The young jumping bean, Kaori Sakamoto, grew up into a lovely girl. She skated to Malaguena and tried to show her grown-up side. I didn't say she looked passionate yet, but at least she tried to be expressive and will possibly get there at the end of the season. Her biggest appeal was her dynamism. Speed, power, sharp and consistent jumps were still there, so if she can add some maturity, next season will be hers.
How would I introduce Hiroaki Sato (18) to someone who hasn't seen him perform? A skating actor? A great expressionist? A promising young skater? I feel all of these are true, yet wouldn't describe what he really is. The skaters invited to perform in the DOI shows were very few; top skaters only, and for him, who has been a great expressionist but a weak jumper, it must have been a dream come true. And he chose Bolero for his first program for DOI. I had imagined a serious, danceable performance, but he made it playful and entertaining. Wearing a fake naked shirt, he parodied it. But it wasn't just an "easy fake stuff"-program; he turned it into a gorgeous show. I have introduced him in my previous reports (several times even), and I think he has a special talent. I expect him to become a world skater and cross my fingers that he will gain consistent jumps. Gradually he has improved already.
How many charming young skaters Japan has! I feel very proud as I write this report. Yuka Nagai (16) is a good example of a fusion of grace and dynamism. She gave a very powerful performance to Rachmaninov's Piano Concerto No. 3. She never stopped being powerful and especially during the step sequence, her energy and speed dominated the venue. Although she was remarkably elegant and feminine for a junior skater, she should step up to the senior stage, and her true worth would be evaluated. Another up-and-coming skater, and next to appear on the ice, was Sota Yamamoto (15). After he surprisingly won a bronze medal at the World Junior Championships, he became known nationwide and got new, young female fans. To our surprise, he chose Poeta for his short program for next season. It is a masterpiece of flamenco which includes human emotions such as joy, anger, pathos and more, so it requires a skater to use both stillness and motion effectively. Could this fifteen-year-old boy express the passion of this piece? I don't want to jump to conclusions yet. His step sequence was so attractive and his speed and spins were exquisite as usual, putting aside that his jumps were a little off that day. He might need some more time to truly understand and absorb the music, and it is interesting how he could grow so much expression-wise.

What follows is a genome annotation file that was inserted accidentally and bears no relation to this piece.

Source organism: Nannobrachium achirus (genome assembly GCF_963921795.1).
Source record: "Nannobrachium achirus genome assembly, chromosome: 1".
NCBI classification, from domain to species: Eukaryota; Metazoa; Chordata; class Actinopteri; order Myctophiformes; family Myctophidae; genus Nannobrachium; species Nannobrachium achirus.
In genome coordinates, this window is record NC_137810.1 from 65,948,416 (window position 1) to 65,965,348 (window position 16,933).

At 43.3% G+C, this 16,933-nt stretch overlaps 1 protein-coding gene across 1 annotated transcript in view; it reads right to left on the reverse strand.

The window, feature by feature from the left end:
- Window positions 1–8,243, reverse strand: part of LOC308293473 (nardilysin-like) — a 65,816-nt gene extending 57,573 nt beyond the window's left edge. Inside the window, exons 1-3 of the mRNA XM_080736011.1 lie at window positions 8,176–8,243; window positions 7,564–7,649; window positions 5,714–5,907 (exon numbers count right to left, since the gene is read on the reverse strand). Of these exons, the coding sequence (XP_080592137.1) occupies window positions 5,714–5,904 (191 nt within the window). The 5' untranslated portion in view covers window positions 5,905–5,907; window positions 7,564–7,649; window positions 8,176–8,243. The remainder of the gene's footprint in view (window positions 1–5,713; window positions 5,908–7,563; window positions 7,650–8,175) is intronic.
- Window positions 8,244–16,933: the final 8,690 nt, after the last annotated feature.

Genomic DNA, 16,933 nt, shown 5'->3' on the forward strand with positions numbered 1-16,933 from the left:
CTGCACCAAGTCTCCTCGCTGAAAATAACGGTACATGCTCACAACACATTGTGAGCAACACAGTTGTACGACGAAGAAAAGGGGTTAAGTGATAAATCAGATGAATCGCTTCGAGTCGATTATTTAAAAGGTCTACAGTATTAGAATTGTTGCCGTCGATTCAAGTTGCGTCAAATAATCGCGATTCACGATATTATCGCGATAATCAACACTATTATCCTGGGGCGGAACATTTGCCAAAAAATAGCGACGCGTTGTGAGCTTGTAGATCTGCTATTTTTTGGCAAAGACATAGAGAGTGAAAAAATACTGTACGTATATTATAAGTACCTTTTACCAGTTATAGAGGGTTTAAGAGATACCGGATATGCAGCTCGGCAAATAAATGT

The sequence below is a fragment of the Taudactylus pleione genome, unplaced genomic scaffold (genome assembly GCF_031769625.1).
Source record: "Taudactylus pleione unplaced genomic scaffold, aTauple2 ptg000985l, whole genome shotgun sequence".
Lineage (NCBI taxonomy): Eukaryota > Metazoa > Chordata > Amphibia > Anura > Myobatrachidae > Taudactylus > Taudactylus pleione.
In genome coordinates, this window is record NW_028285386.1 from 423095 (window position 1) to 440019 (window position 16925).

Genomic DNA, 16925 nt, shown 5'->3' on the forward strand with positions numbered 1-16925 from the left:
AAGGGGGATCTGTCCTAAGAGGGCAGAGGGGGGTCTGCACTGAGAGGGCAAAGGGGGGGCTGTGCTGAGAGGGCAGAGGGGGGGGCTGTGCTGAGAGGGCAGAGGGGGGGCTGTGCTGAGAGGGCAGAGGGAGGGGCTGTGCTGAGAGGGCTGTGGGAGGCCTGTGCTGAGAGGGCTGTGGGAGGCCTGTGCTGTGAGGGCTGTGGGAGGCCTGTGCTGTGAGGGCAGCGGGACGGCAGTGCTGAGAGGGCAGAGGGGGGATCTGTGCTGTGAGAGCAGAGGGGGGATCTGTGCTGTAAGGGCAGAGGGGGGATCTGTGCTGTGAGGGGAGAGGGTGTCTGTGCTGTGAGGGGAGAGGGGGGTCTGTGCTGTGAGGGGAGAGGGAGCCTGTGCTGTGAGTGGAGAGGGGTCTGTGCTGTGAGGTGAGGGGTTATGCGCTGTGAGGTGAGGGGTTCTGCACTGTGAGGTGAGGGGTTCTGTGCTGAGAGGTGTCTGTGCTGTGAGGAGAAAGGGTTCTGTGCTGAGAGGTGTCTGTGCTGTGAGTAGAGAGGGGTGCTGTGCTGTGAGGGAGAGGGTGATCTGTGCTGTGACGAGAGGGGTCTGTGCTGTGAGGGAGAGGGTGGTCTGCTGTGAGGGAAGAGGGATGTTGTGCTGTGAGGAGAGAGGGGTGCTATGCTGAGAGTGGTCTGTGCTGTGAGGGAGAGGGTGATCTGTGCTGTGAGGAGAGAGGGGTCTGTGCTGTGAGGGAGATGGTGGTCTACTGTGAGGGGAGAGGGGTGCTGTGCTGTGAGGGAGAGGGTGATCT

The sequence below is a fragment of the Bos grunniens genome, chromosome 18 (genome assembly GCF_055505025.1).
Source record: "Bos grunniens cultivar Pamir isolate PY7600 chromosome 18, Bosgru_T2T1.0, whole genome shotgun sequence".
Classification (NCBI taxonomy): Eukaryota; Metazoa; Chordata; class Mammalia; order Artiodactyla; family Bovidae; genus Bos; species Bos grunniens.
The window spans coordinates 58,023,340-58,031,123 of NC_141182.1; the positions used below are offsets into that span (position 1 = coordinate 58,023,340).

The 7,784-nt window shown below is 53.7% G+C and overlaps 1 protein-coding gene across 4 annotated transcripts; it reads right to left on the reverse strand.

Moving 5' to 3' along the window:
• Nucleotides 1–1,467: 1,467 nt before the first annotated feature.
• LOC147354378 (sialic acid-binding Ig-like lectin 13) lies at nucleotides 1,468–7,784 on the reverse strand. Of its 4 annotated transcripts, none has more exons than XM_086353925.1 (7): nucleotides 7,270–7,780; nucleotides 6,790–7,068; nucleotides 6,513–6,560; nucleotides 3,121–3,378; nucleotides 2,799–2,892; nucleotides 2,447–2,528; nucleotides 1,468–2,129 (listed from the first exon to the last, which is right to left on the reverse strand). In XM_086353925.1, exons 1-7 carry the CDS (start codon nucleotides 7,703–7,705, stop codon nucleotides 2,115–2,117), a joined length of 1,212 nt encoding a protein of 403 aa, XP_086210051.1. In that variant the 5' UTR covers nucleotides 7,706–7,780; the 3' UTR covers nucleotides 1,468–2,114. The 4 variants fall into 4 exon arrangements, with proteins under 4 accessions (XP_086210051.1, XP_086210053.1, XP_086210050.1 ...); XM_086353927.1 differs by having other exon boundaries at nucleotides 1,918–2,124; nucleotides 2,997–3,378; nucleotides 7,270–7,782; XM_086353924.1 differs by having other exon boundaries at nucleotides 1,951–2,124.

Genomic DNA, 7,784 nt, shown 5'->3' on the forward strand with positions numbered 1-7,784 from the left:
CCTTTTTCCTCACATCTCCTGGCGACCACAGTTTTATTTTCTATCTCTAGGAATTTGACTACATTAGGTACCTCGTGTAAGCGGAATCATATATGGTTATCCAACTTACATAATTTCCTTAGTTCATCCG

The only eligible international level ice dance team right now in Japan is Emi Hirai/Marien De La Asuncion. They skated to the opera Turandot. Starting with a well-unified twizzle, they put on an attractive performance featuring Emi's beautiful position during the rotation lift. Now that Cathy Reed has retired, they are supposed to lead Japanese ice dancing, and their performance well deserved it. Still, we missed Cathy and Chris a lot.
The only senior level single skater in ACT I was Daisuke Murakami (24). After winning the NHK Trophy last fall, he finished 7th at Nationals and 4th at the Four Continents Championships. His performance to Bring Him Home definitely has matured; the smoothness of movements, light and speedy skating, solid jumps and beautiful spins; every aspect you require of a senior skater was there. The music also suited him very well.